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After the soldiers come back home

October 5, 2007 | Page 11

In the Valley of Elah, directed by Paul Haggis, starring Tommy Lee Jones, Susan Sarandon and Charlize Theron.

CINDY BERINGER reviews a new movie thriller that puts the Iraq war on trial.

IN THE Valley of Elah is the first of several films due out in the next few months that deal with some aspect of the war on Iraq. Although most writer-directors claim their narratives are merely raising some tough issues, it's unusual for films questioning a war to appear while that war is in progress.

The questions posed by In the Valley of Elah will haunt viewers long after they leave the theater. Tommy Lee Jones stars as Hank Deerfield, a Vietnam vet whose son is missing after recently returning from Iraq. Deerfield descends upon the military base and uses his substantial skills as an ex-military policeman to find his son.

On one level, this is a detective story in the military-crime genre. The ghastly details would fit easily in a Halloween night double-horror feature were it not for Jones' performance and the film's politics--and the pervasive presence of the Iraq war.

In typical military-family fashion, both of Deerfield's sons follow their father into a military career. Symbols such as the father's duffel bag that the missing son carries into battle signify a cult-like bonding with the military that goes beyond family.

The war itself appears only on piecemeal digital images of violence and confusion--video clips recovered by a hacker from the son's cell phone. It is through these clips that Deerfield learns that his son has become someone quite different from the young man he sent off to war.

Most of the soldiers are played realistically by Iraq war veterans. Deerfield is the perfect soldier, impeccably in charge of his emotions. His disillusion is revealed along with the plot in the deepening furrows of his face.

Susan Sarandon's powerful but brief performance only suggests the other story in her tormented relationships with her husband and sons within a culture from which she is excluded. Parts of the movie remain ambiguous--there are no clear villains, only multiple victims--which works artistically and politically.

The message, however, is clear. Decent young men go off to Iraq, and many come home transformed to various degrees, unable to cope with the unspeakable things they have been forced to see and to do.

More and more soldiers are returning from Iraq suffering with post-traumatic stress syndrome into communities quite unprepared to deal with them. In the worst cases, they become monsters, a danger to themselves and others.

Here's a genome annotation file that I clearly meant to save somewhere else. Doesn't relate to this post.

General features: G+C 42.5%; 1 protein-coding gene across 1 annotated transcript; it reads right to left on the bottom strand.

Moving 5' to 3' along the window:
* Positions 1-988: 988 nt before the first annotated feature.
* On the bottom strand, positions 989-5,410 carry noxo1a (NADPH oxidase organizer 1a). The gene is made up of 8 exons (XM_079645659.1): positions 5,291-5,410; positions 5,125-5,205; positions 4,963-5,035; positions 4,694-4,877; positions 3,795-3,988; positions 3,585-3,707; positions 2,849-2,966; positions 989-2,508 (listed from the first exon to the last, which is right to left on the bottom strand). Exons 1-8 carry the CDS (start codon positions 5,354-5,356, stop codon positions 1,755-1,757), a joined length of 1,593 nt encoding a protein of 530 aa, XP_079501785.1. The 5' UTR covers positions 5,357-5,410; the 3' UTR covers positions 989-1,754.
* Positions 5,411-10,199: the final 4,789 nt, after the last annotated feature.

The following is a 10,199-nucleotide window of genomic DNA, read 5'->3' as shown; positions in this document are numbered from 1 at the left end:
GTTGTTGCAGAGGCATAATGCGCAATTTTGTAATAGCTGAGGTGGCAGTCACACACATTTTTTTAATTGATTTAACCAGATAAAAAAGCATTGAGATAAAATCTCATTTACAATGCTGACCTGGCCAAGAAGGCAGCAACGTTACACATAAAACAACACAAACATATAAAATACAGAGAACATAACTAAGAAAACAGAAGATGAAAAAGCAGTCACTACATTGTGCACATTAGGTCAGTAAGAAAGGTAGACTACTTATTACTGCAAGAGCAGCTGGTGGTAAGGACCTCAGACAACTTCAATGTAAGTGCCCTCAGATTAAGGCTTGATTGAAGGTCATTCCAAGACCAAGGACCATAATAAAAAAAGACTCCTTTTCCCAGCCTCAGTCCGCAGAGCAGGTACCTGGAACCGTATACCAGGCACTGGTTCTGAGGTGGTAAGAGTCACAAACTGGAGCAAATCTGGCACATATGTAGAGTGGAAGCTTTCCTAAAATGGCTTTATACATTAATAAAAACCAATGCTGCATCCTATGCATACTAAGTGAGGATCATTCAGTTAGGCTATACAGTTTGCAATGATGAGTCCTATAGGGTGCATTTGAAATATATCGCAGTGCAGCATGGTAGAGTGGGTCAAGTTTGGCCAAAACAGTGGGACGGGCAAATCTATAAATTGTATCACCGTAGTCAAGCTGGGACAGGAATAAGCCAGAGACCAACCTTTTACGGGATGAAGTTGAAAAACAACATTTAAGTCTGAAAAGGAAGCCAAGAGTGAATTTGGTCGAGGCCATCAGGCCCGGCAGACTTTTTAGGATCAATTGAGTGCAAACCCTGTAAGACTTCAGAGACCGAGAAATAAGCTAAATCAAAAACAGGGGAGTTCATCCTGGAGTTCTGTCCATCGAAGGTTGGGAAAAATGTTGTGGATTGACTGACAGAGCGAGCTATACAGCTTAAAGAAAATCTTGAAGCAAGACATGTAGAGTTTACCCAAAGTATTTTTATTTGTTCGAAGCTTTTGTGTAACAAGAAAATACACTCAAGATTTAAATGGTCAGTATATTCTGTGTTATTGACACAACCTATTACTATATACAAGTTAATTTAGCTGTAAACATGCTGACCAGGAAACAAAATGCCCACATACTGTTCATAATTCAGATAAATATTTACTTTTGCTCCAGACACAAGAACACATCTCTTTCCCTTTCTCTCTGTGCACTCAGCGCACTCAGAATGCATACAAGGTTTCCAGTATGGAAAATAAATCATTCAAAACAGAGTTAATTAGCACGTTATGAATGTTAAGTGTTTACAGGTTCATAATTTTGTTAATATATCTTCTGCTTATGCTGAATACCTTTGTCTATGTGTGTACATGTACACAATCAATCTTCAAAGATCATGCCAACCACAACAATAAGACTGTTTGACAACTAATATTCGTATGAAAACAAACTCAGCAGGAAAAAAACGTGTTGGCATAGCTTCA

As in the film, some soldiers are far beyond the reach of mental health counseling that the military is so unwilling to provide. One soldier in the film suggests that those who don't survive the war are the lucky ones.

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THE SUB-plot in the movie, Deerfield's journey to self-discovery, leaves some disturbing political questions. Much of the painful brutality of military culture is laid bare along the path, yet Deerfield clearly sees the Army of the Iraq war era as a different world from the Army he fought with in Vietnam.

He is shocked that soldiers are using drugs. He is disturbed at the naked women performing in the strip club for his son's unit on its return from war, embarrassed by the topless waitress in another saloon on the base's periphery.

The military police unit is not only incompetent but more concerned with the military's image than solving a crime. In his anger, he calls a soldier in his son's unit a "fucking wetback," only one example of racism toward Latinos that comes out of nowhere.

Clearly, Deerfield is meant to be the hero of this movie, but his outburst that "my son has spent the last 18 months bringing democracy to a shit hole" does little for his image.

Ironically, Tommy Lee Jones played a Vietnam vet in Heaven and Earth, a 1993 Oliver Stone film which dealt sensitively with the devastation of that war on the civilian population, the degradation of women, and the danger to soldiers and families when vets return home tormented by the what they did in war.

I found myself wanting to scream at both Deerfield and Jones, "Didn't you learn anything from Vietnam?" The furrows in his face show pain, but fail to show whether Deerfield has gained any awareness of his complicity in his family's tragedy. He looks for comfort by performing meaningless military rituals. In his darkest moment, he seeks comfort by frantically "ironing" his pants along the straight edge of a chair.

In his world, one must maintain a stiff upper lip at all times, never revealing even the tiniest emotion. Throughout the movie, Deerfield is haunted by a phone conversation from his son in Iraq. The weeping son asks his dad for help.

Deerfield shows no sympathy and asks his son if anyone can hear him crying. The son tells his dad that he is alone, gets up from a line of open phone stations and walks into the crowd waiting for a turn in line.

The movie's message of what war does to soldiers will make viewers question whether the cost to the soldiers, their families, and their communities is worth it.

Lest anyone suspect that the writer exaggerated the nature of the crime, after seeing the show, google the true story of Specialist Richard Davis. His parents are still waiting for the truth.

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